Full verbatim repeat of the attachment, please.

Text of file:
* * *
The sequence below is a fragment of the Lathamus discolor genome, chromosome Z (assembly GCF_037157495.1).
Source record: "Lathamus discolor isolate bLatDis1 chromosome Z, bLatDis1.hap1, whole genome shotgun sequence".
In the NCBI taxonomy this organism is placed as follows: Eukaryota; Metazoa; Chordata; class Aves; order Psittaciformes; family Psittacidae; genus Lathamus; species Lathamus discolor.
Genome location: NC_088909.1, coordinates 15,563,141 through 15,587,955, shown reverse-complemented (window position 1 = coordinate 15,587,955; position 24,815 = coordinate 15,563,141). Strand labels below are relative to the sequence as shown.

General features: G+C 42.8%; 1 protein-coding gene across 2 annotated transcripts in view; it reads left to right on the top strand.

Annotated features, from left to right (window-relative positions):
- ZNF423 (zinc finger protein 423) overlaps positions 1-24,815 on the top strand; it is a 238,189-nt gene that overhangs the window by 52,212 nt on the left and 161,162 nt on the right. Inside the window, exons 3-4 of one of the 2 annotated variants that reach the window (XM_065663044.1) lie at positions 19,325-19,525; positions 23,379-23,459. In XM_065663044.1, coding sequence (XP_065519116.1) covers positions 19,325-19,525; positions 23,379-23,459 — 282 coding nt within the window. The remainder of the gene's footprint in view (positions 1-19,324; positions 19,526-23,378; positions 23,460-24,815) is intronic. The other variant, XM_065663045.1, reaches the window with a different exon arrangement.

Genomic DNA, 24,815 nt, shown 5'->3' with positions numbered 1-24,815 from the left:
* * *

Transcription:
The sequence below is a fragment of the Lathamus discolor genome, chromosome Z (assembly GCF_037157495.1).
Source record: "Lathamus discolor isolate bLatDis1 chromosome Z, bLatDis1.hap1, whole genome shotgun sequence".
In the NCBI taxonomy this organism is placed as follows: Eukaryota; Metazoa; Chordata; class Aves; order Psittaciformes; family Psittacidae; genus Lathamus; species Lathamus discolor.
Genome location: NC_088909.1, coordinates 15,563,141 through 15,587,955, shown reverse-complemented (window position 1 = coordinate 15,587,955; position 24,815 = coordinate 15,563,141). Strand labels below are relative to the sequence as shown.

General features: G+C 42.8%; 1 protein-coding gene across 2 annotated transcripts in view; it reads left to right on the top strand.

Annotated features, from left to right (window-relative positions):
- ZNF423 (zinc finger protein 423) overlaps positions 1-24,815 on the top strand; it is a 238,189-nt gene that overhangs the window by 52,212 nt on the left and 161,162 nt on the right. Inside the window, exons 3-4 of one of the 2 annotated variants that reach the window (XM_065663044.1) lie at positions 19,325-19,525; positions 23,379-23,459. In XM_065663044.1, coding sequence (XP_065519116.1) covers positions 19,325-19,525; positions 23,379-23,459 — 282 coding nt within the window. The remainder of the gene's footprint in view (positions 1-19,324; positions 19,526-23,378; positions 23,460-24,815) is intronic. The other variant, XM_065663045.1, reaches the window with a different exon arrangement.

Genomic DNA, 24,815 nt, shown 5'->3' with positions numbered 1-24,815 from the left: